By Mitch Lipka
(Reuters) – Joan Fee is just the kind of customer the online photo industry is hoping for when it offers free prints and photo books. The 55-year-old personal assistant from Morro Bay, California, saw an email a couple of weeks ago offering a photo book for just the price of shipping, and she bit.
She uploaded photographs of a friend’s bachelorette wine-tasting event and made a book on Shutterfly as a gift. With the $20 regular price eliminated and a $7.99 shipping charge, it seemed worth a try to her. And she was so happy with the results that she’s now planning all sorts of projects. “I would pay full price if it was for a special occasion,” she said. “Otherwise, I’d wait for a discount because I’d probably make several.”
By Mitch Lipka
(Reuters) – When you’re shopping for an airline ticket, it can seem like you are aiming at a moving target. You see an ad for prices that start at a certain fare, but you can’t seem to get your ticket to go that low. It’s not your imagination: The target is moving.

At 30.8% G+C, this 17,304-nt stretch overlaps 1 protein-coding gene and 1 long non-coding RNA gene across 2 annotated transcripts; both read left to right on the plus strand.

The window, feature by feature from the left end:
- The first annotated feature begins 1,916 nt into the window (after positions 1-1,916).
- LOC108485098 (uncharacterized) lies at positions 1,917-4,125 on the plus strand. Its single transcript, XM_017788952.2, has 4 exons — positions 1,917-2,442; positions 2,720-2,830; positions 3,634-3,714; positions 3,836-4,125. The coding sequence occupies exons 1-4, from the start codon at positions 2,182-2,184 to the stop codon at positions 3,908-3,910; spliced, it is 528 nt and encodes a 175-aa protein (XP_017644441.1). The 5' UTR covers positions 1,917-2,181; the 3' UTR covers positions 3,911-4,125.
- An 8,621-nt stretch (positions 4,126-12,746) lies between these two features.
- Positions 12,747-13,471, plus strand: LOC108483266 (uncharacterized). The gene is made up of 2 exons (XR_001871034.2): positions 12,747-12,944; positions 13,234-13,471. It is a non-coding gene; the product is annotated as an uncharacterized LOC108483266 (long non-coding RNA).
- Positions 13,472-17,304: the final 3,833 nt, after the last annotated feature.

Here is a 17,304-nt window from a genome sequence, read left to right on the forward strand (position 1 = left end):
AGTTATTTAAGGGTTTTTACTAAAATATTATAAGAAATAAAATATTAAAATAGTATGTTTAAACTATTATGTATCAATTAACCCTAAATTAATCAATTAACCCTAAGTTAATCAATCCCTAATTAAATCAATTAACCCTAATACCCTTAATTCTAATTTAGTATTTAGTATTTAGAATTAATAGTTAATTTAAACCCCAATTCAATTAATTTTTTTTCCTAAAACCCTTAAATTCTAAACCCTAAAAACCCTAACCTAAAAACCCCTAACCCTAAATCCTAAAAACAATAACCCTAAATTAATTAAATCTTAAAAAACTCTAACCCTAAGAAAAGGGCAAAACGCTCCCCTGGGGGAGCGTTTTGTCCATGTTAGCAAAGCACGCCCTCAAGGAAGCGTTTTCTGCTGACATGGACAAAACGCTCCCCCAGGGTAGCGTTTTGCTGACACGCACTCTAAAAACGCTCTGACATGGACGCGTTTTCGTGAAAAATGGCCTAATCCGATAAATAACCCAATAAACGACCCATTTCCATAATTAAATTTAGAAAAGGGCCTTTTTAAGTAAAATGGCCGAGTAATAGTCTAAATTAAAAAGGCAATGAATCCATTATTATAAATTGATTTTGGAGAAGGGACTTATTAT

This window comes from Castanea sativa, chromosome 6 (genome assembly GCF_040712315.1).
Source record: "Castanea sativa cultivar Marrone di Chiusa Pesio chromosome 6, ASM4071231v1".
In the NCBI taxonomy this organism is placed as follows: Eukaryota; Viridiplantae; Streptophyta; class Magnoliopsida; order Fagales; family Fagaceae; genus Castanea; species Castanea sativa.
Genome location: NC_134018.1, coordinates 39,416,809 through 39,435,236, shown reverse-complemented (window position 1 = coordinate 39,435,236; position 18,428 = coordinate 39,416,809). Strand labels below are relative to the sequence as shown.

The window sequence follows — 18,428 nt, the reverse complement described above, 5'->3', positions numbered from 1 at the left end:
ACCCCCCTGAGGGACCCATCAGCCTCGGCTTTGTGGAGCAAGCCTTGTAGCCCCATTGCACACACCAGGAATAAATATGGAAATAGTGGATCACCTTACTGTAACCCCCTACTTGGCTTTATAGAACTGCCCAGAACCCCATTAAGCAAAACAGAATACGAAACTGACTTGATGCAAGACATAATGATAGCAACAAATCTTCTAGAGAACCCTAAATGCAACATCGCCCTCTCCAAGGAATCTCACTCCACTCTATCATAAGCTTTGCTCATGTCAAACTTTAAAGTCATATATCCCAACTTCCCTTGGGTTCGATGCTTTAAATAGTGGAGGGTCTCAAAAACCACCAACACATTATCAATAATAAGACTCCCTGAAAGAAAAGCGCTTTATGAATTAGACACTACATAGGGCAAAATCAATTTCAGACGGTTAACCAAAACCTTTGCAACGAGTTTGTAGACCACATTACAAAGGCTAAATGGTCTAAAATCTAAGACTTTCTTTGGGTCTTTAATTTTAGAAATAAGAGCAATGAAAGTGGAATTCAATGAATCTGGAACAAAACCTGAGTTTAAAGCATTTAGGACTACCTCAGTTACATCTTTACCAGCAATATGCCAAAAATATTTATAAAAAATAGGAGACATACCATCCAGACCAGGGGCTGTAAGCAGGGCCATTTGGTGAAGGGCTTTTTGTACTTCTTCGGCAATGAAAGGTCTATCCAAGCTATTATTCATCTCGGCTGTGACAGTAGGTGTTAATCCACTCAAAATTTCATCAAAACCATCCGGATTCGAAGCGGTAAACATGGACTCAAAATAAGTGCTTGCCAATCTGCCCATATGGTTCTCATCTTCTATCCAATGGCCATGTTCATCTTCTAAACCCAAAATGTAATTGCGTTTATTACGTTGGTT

The rules today allow an airline to change the fares on a flight up to once an hour, says Alexandra Arguelles, director of product management for Amadeus North America in Miami, which builds the technology that operates many of the airlines’ and travel sites’ booking systems. Fares are in so-called buckets, which are dictated by the airlines’ revenue management software, she says.